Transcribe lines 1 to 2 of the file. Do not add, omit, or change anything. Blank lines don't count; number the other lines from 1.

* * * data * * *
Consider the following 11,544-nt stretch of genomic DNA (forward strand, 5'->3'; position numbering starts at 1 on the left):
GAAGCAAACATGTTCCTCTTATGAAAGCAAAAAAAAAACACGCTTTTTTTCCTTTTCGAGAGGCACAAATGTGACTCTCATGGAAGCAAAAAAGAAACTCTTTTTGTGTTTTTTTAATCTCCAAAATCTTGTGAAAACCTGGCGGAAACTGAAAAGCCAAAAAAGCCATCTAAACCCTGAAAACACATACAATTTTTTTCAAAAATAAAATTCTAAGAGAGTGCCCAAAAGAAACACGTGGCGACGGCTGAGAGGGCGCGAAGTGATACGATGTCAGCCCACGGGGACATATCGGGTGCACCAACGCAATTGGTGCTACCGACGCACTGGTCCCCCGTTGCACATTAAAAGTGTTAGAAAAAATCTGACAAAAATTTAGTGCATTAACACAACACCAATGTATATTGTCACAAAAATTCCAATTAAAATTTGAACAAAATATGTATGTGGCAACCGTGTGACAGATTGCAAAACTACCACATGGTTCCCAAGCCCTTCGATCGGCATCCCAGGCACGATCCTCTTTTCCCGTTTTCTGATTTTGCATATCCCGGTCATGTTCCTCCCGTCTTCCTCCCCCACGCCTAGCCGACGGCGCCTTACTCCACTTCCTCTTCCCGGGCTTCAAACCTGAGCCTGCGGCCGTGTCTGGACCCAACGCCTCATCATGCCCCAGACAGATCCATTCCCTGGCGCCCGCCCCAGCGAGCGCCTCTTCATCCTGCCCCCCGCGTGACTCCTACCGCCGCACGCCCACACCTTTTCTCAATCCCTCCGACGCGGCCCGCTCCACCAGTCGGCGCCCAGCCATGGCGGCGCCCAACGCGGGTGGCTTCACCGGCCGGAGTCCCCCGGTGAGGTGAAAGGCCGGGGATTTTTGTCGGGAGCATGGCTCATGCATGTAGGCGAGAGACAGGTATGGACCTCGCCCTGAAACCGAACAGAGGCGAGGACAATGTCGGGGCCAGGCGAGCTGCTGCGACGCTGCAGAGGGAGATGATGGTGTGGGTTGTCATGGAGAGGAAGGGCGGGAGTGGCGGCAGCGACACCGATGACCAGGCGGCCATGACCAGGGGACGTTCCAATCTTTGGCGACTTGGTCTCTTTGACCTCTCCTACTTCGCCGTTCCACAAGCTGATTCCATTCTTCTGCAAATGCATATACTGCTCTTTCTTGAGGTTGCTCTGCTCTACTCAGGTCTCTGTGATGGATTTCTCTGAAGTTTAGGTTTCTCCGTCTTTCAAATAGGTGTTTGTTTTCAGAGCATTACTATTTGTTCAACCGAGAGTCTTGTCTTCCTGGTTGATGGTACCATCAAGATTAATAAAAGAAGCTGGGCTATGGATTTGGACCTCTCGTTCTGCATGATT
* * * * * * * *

Consider the following 11,544-nt stretch of genomic DNA (forward strand, 5'->3'; position numbering starts at 1 on the left):
GAAGCAAACATGTTCCTCTTATGAAAGCAAAAAAAAAACACGCTTTTTTTCCTTTTCGAGAGGCACAAATGTGACTCTCATGGAAGCAAAAAAGAAACTCTTTTTGTGTTTTTTTAATCTCCAAAATCTTGTGAAAACCTGGCGGAAACTGAAAAGCCAAAAAAGCCATCTAAACCCTGAAAACACATACAATTTTTTTCAAAAATAAAATTCTAAGAGAGTGCCCAAAAGAAACACGTGGCGACGGCTGAGAGGGCGCGAAGTGATACGATGTCAGCCCACGGGGACATATCGGGTGCACCAACGCAATTGGTGCTACCGACGCACTGGTCCCCCGTTGCACATTAAAAGTGTTAGAAAAAATCTGACAAAAATTTAGTGCATTAACACAACACCAATGTATATTGTCACAAAAATTCCAATTAAAATTTGAACAAAATATGTATGTGGCAACCGTGTGACAGATTGCAAAACTACCACATGGTTCCCAAGCCCTTCGATCGGCATCCCAGGCACGATCCTCTTTTCCCGTTTTCTGATTTTGCATATCCCGGTCATGTTCCTCCCGTCTTCCTCCCCCACGCCTAGCCGACGGCGCCTTACTCCACTTCCTCTTCCCGGGCTTCAAACCTGAGCCTGCGGCCGTGTCTGGACCCAACGCCTCATCATGCCCCAGACAGATCCATTCCCTGGCGCCCGCCCCAGCGAGCGCCTCTTCATCCTGCCCCCCGCGTGACTCCTACCGCCGCACGCCCACACCTTTTCTCAATCCCTCCGACGCGGCCCGCTCCACCAGTCGGCGCCCAGCCATGGCGGCGCCCAACGCGGGTGGCTTCACCGGCCGGAGTCCCCCGGTGAGGTGAAAGGCCGGGGATTTTTGTCGGGAGCATGGCTCATGCATGTAGGCGAGAGACAGGTATGGACCTCGCCCTGAAACCGAACAGAGGCGAGGACAATGTCGGGGCCAGGCGAGCTGCTGCGACGCTGCAGAGGGAGATGATGGTGTGGGTTGTCATGGAGAGGAAGGGCGGGAGTGGCGGCAGCGACACCGATGACCAGGCGGCCATGACCAGGGGACGTTCCAATCTTTGGCGACTTGGTCTCTTTGACCTCTCCTACTTCGCCGTTCCACAAGCTGATTCCATTCTTCTGCAAATGCATATACTGCTCTTTCTTGAGGTTGCTCTGCTCTACTCAGGTCTCTGTGATGGATTTCTCTGAAGTTTAGGTTTCTCCGTCTTTCAAATAGGTGTTTGTTTTCAGAGCATTACTATTTGTTCAACCGAGAGTCTTGTCTTCCTGGTTGATGGTACCATCAAGATTAATAAAAGAAGCTGGGCTATGGATTTGGACCTCTCGTTCTGCATGATT